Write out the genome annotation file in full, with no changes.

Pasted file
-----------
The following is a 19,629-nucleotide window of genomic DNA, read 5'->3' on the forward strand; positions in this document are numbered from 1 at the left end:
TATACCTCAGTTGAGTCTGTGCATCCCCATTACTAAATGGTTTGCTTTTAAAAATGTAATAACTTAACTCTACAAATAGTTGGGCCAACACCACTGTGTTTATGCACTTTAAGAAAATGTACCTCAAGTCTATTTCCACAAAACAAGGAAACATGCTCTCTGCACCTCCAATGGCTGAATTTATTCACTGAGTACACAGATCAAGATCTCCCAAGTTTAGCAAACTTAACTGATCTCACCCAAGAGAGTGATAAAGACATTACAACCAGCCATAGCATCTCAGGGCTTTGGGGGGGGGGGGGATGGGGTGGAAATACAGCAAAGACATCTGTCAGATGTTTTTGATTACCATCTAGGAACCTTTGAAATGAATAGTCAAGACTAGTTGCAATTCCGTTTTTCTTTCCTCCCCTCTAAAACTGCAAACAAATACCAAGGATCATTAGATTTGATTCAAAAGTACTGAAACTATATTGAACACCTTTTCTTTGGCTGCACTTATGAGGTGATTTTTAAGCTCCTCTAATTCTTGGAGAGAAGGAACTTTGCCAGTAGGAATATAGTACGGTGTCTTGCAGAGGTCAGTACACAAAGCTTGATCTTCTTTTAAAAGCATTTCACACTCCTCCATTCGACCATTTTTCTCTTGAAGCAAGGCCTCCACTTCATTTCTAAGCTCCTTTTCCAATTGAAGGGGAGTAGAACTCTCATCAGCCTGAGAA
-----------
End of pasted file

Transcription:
The following is a 19,629-nucleotide window of genomic DNA, read 5'->3' on the forward strand; positions in this document are numbered from 1 at the left end:
TATACCTCAGTTGAGTCTGTGCATCCCCATTACTAAATGGTTTGCTTTTAAAAATGTAATAACTTAACTCTACAAATAGTTGGGCCAACACCACTGTGTTTATGCACTTTAAGAAAATGTACCTCAAGTCTATTTCCACAAAACAAGGAAACATGCTCTCTGCACCTCCAATGGCTGAATTTATTCACTGAGTACACAGATCAAGATCTCCCAAGTTTAGCAAACTTAACTGATCTCACCCAAGAGAGTGATAAAGACATTACAACCAGCCATAGCATCTCAGGGCTTTGGGGGGGGGGGGGATGGGGTGGAAATACAGCAAAGACATCTGTCAGATGTTTTTGATTACCATCTAGGAACCTTTGAAATGAATAGTCAAGACTAGTTGCAATTCCGTTTTTCTTTCCTCCCCTCTAAAACTGCAAACAAATACCAAGGATCATTAGATTTGATTCAAAAGTACTGAAACTATATTGAACACCTTTTCTTTGGCTGCACTTATGAGGTGATTTTTAAGCTCCTCTAATTCTTGGAGAGAAGGAACTTTGCCAGTAGGAATATAGTACGGTGTCTTGCAGAGGTCAGTACACAAAGCTTGATCTTCTTTTAAAAGCATTTCACACTCCTCCATTCGACCATTTTTCTCTTGAAGCAAGGCCTCCACTTCATTTCTAAGCTCCTTTTCCAATTGAAGGGGAGTAGAACTCTCATCAGCCTGAGAA